Posts Tagged ‘"windows 7"’

Further to the Bandridge CPL4201 USB to serial adapter: A fix!

March 22, 2010

Today, doing a little more research and experimentation I found out something I suspect Bandridge would rather keep secret.
The Bandridge CPL4201 USB to serial adapter is actually a Pacific PL2303. You can get the driver from Pacific themselves here.
There are drivers there for versions of Windows from ’98 to 7, and the vast majority of in-between versions too. Also there are drivers for WinCE, Mac OS 8, 9, 10.1 and above, and for Red Hat Linux. (A modern Linux kernel will have the driver built in)

For completeness’s sake the CPL4201 gives this response to “lsusb” on my Ubuntu system:
“Bus 006 Device 003: ID 067b:2303 Prolific Technology, Inc. PL2303 Serial Port”
The important parts are the Vendor ID 067B, and the Product ID 2303.
There is a similar, but incompatible, USB to serial adapter based on the PL2303X but someone has already found out about it and come up with a patch.

For the record, the CPL4201 I have is a vanilla PL2303.

The summary seems to be:
* Bandridge can’t be bothered to redirect enquires about Windows drivers to the Pacific driver page (link above).
* Bandridge don’t want to take thirty seconds to re-package the Pacific driver with their branding.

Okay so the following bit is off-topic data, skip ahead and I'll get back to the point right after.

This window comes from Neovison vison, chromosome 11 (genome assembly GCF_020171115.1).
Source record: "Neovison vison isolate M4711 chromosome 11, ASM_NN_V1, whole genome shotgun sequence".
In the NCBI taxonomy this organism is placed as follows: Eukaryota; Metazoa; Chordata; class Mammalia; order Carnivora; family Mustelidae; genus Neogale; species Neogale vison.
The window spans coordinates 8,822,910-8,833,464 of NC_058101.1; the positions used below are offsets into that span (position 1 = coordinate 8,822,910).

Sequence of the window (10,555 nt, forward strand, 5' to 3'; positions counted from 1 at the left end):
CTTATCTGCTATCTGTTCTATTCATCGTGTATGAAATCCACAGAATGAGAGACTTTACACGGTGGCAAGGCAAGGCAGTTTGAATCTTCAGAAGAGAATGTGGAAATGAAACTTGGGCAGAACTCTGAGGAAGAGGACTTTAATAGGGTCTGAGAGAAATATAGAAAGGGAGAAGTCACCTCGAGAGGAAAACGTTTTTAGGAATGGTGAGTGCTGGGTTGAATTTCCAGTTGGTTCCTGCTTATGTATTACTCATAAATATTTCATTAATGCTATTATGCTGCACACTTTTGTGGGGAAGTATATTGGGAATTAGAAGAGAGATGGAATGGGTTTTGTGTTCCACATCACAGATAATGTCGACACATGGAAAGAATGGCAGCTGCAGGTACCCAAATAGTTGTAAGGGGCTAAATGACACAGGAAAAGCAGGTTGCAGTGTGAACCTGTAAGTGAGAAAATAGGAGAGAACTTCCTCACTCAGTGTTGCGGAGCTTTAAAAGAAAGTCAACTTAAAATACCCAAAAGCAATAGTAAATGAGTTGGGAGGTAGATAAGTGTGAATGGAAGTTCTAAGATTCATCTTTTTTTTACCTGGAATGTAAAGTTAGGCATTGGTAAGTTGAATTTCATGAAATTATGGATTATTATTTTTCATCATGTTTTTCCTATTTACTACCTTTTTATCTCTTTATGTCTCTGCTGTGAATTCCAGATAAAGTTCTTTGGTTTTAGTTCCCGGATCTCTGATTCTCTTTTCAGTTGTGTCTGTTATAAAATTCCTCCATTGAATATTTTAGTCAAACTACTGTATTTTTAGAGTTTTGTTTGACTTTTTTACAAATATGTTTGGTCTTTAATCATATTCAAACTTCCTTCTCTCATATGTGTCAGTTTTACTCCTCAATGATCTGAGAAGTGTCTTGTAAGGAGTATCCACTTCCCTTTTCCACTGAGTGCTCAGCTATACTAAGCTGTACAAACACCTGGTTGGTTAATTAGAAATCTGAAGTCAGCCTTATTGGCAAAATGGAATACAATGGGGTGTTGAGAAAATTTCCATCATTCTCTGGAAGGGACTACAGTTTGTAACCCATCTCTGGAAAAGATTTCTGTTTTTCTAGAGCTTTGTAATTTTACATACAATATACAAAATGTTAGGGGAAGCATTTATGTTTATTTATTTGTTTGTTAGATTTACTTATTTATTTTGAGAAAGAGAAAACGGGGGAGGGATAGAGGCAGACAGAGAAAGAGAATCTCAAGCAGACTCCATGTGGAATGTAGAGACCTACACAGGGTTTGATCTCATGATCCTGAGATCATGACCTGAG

* I now own two USB to serial port adapters (woo-yay!?). One of them might be adapted like this in the future.

Therefore I say: Bandridge – you suck.


Open letter to Bandridge, about their product support.

March 18, 2010

To whom it concerns,

I was genuinely surprised to read in an email from yourselves that you consider “product CPL4201 is already to old to support Windows 7”. This falls far short of the high standards of workmanship and quality I would expect from a world leader such as yourselves.

I bought this USB to serial adapter cable about five years ago. Prima Facie five years ago nobody would have known that Microsoft were going to launch Windows Vista and subsequently Windows 7. As these versions of Microsoft’s very popular operating system were advertised to the general public, developers like yourselves would have had advance notification and technical details long before the general public knew anything about it.

A moment’s casual research on ebay reveals there are innumerable USB to serial cables available, many of which advertise full compatibility with Windows 7. So there’s no real technical prohibition to prevent you from cobbling together a driver for a single Integrated Circuit which does all the heavy lifting for you.

I now feel I have no choice in the following actions:
* I will never again buy any product with your name on it.
* I will not recommend to any-one else they purchase any product with your name on it.

You have sullied your reputation by refusing to make a reasonable effort to prevent your products becoming obsolete in a very competitive marketplace. I also believe that a significant number of these devices will finish their lives prematurely in land-fill, thus contributing to the larger electronic waste problem.